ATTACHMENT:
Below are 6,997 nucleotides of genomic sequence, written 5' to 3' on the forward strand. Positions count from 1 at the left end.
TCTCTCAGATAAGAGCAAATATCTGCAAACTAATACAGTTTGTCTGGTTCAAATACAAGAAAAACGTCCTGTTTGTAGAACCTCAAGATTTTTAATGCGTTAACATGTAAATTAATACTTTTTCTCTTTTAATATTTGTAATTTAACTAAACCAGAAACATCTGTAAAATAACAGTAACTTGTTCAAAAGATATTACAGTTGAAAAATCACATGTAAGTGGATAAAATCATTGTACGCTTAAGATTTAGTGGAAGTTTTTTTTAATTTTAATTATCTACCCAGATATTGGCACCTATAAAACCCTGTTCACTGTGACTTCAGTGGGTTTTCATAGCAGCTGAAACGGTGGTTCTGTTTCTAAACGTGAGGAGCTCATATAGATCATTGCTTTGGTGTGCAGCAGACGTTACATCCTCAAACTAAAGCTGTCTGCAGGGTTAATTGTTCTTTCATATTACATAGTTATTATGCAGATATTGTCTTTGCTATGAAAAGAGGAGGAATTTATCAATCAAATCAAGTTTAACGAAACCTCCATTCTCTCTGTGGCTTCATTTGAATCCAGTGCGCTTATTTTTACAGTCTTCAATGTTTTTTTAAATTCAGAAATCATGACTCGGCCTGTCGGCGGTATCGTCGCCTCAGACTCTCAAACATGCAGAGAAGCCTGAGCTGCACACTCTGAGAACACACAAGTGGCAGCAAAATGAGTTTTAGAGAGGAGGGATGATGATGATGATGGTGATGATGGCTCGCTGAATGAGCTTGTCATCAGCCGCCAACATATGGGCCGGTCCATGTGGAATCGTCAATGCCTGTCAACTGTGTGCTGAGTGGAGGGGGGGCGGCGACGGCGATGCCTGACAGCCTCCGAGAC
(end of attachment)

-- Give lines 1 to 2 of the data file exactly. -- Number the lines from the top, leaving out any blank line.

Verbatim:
Below are 6,997 nucleotides of genomic sequence, written 5' to 3' on the forward strand. Positions count from 1 at the left end.
TCTCTCAGATAAGAGCAAATATCTGCAAACTAATACAGTTTGTCTGGTTCAAATACAAGAAAAACGTCCTGTTTGTAGAACCTCAAGATTTTTAATGCGTTAACATGTAAATTAATACTTTTTCTCTTTTAATATTTGTAATTTAACTAAACCAGAAACATCTGTAAAATAACAGTAACTTGTTCAAAAGATATTACAGTTGAAAAATCACATGTAAGTGGATAAAATCATTGTACGCTTAAGATTTAGTGGAAGTTTTTTTTAATTTTAATTATCTACCCAGATATTGGCACCTATAAAACCCTGTTCACTGTGACTTCAGTGGGTTTTCATAGCAGCTGAAACGGTGGTTCTGTTTCTAAACGTGAGGAGCTCATATAGATCATTGCTTTGGTGTGCAGCAGACGTTACATCCTCAAACTAAAGCTGTCTGCAGGGTTAATTGTTCTTTCATATTACATAGTTATTATGCAGATATTGTCTTTGCTATGAAAAGAGGAGGAATTTATCAATCAAATCAAGTTTAACGAAACCTCCATTCTCTCTGTGGCTTCATTTGAATCCAGTGCGCTTATTTTTACAGTCTTCAATGTTTTTTTAAATTCAGAAATCATGACTCGGCCTGTCGGCGGTATCGTCGCCTCAGACTCTCAAACATGCAGAGAAGCCTGAGCTGCACACTCTGAGAACACACAAGTGGCAGCAAAATGAGTTTTAGAGAGGAGGGATGATGATGATGATGGTGATGATGGCTCGCTGAATGAGCTTGTCATCAGCCGCCAACATATGGGCCGGTCCATGTGGAATCGTCAATGCCTGTCAACTGTGTGCTGAGTGGAGGGGGGGCGGCGACGGCGATGCCTGACAGCCTCCGAGAC